Double-bend needle modification for transthyrohyoid vocal fold injection

Authors

  • Jihad Achkar MD,

    1. Division of Laryngology, Department of Otology and Laryngology, Massachusetts Eye and Ear Infirmary and Harvard Medical School, Boston, Massachusetts
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  • Phillip Song MD,

    1. Division of Laryngology, Department of Otology and Laryngology, Massachusetts Eye and Ear Infirmary and Harvard Medical School, Boston, Massachusetts
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  • Jennifer Andrus MD, FACS,

    1. Department of Otolaryngology–Head and Neck Surgery, Billings Clinic, Billings, Montana, U.S.A
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  • Ramon Franco Jr. MD

    Corresponding author
    1. Division of Laryngology, Department of Otology and Laryngology, Massachusetts Eye and Ear Infirmary and Harvard Medical School, Boston, Massachusetts
    • Division of Laryngology, Department of Otology and Laryngology, Massachusetts Eye and Ear Infirmary, 243 Charles Street, Boston, MA 02114-3096
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  • This work was performed at the Department of Otology and Laryngology, Massachusetts Eye and Ear Infirmary and Harvard Medical School, Boston, Massachusetts, U.S.A.

  • The authors have no funding, financial relationships, or conflicts of interest to disclose.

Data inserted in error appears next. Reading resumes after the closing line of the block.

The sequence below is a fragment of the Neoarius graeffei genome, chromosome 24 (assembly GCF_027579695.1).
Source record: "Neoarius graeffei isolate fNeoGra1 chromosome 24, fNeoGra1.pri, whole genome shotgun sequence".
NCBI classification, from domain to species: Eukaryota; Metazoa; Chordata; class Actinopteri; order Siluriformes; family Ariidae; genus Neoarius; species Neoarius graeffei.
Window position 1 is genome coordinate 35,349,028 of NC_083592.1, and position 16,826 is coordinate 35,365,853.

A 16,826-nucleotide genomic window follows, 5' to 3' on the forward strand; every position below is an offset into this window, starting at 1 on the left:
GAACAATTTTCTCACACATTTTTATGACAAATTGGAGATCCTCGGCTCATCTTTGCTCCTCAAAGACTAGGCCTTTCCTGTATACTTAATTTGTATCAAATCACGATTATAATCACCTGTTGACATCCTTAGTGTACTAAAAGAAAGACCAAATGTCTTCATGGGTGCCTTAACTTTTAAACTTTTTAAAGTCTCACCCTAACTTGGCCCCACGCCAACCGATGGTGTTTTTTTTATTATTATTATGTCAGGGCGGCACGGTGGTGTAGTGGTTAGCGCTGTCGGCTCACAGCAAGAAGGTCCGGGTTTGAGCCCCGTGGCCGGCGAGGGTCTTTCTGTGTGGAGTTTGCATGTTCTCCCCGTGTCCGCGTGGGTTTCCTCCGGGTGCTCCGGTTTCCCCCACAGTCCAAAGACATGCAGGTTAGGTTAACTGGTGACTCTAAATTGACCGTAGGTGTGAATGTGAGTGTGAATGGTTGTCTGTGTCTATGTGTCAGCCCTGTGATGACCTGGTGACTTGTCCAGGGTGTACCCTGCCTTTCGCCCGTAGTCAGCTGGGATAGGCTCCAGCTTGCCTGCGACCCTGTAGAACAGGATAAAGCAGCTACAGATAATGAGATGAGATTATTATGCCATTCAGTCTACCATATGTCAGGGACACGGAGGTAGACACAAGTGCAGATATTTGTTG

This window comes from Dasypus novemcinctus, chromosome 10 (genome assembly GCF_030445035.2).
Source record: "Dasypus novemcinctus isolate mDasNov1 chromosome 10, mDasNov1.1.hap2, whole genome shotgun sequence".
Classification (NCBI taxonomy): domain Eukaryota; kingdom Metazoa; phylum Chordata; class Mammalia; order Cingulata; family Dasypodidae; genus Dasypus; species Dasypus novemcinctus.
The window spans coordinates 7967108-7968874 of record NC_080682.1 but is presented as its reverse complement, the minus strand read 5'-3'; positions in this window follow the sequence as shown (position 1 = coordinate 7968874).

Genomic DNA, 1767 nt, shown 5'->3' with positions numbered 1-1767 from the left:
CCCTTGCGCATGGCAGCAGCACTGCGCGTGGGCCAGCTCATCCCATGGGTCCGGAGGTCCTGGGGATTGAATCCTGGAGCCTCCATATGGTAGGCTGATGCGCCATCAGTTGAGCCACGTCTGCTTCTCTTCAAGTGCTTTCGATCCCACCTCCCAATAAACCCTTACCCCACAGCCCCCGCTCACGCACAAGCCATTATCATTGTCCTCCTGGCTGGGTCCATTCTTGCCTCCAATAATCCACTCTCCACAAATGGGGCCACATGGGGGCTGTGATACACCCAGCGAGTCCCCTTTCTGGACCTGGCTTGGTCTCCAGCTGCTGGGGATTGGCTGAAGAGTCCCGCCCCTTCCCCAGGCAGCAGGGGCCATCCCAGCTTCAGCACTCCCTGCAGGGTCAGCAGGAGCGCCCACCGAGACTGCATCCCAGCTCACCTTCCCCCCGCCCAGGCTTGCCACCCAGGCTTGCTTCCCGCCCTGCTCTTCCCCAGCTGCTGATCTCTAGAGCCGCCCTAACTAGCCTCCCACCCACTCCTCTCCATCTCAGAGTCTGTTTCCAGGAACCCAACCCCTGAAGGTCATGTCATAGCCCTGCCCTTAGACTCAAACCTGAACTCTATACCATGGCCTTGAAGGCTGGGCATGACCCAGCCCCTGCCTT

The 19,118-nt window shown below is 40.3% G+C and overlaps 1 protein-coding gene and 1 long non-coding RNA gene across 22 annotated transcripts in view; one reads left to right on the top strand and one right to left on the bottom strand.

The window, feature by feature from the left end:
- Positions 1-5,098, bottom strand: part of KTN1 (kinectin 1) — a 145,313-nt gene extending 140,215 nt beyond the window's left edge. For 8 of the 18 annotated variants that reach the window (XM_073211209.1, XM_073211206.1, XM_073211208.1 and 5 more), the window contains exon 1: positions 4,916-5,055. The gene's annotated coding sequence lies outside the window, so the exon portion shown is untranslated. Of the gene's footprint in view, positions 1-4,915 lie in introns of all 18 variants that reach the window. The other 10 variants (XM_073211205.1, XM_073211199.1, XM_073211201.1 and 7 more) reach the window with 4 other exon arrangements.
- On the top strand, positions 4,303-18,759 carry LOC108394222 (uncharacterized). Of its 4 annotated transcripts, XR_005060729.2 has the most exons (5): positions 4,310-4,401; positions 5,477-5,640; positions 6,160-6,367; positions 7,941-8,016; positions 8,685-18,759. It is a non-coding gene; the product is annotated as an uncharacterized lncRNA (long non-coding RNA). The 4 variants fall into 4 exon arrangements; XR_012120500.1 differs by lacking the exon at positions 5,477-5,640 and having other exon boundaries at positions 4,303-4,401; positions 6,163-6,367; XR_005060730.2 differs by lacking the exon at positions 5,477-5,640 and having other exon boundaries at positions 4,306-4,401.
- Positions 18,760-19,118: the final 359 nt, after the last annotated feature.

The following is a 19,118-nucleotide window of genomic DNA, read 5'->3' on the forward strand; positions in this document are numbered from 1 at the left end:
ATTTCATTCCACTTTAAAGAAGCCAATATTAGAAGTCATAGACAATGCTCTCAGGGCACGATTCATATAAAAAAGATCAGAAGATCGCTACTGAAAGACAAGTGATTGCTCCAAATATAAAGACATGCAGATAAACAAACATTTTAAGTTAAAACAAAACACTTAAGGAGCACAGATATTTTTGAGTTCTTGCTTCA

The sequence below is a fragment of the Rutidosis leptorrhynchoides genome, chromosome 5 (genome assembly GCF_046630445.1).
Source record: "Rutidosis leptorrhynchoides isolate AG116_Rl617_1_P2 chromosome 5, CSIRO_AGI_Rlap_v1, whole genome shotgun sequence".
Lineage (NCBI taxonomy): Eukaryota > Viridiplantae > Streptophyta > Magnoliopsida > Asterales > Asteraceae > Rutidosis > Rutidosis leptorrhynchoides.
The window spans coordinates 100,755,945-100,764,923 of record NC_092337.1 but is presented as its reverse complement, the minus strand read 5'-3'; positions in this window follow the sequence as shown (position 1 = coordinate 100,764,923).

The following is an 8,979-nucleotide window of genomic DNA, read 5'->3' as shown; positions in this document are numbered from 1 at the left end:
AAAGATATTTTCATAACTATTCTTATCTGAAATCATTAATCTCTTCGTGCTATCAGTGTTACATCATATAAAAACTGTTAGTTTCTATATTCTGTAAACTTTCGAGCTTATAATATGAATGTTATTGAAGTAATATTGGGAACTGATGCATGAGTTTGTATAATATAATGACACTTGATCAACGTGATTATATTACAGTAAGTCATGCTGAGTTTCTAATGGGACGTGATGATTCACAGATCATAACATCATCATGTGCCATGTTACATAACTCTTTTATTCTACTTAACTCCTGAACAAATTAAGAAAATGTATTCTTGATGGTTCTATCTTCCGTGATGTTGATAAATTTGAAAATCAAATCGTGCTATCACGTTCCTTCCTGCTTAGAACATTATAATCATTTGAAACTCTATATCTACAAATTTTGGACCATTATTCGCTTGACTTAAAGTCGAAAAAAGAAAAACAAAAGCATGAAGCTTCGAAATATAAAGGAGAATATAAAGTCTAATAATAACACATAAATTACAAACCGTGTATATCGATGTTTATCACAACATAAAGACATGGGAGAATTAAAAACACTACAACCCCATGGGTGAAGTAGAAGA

Abstract

Our objective was to describe an injection needle modification for awake in-office vocal fold injections through a percutaneous transthyrohyoid approach. Two separate 45° angle bends are created at the hub and 1 cm from the needle tip of a 25-gauge, 1.5-inch needle. After adequate endolaryngeal anesthesia, the needle is passed via the thyrohyoid membrane into the airway. The needle tip is at a 90° angle to the syringe, providing access to the entire vocal fold surface, regardless of chin position or thyroid cartilage angulation. The bend at 1 cm also serves as a marker to measure the depth of the needle within the soft tissue. The double-bend needle modification allows for complete access to the entire length of the true vocal fold in one pass as well as a marker to measure depth of the needle in the tissue. Limitations may include bleeding from the injection site, insufficient needle length in patients with a long anterior-posterior dimension of the larynx, and potential difficulty passing a needle through a calcified thyrohyoid membrane. Laryngoscope, 2012

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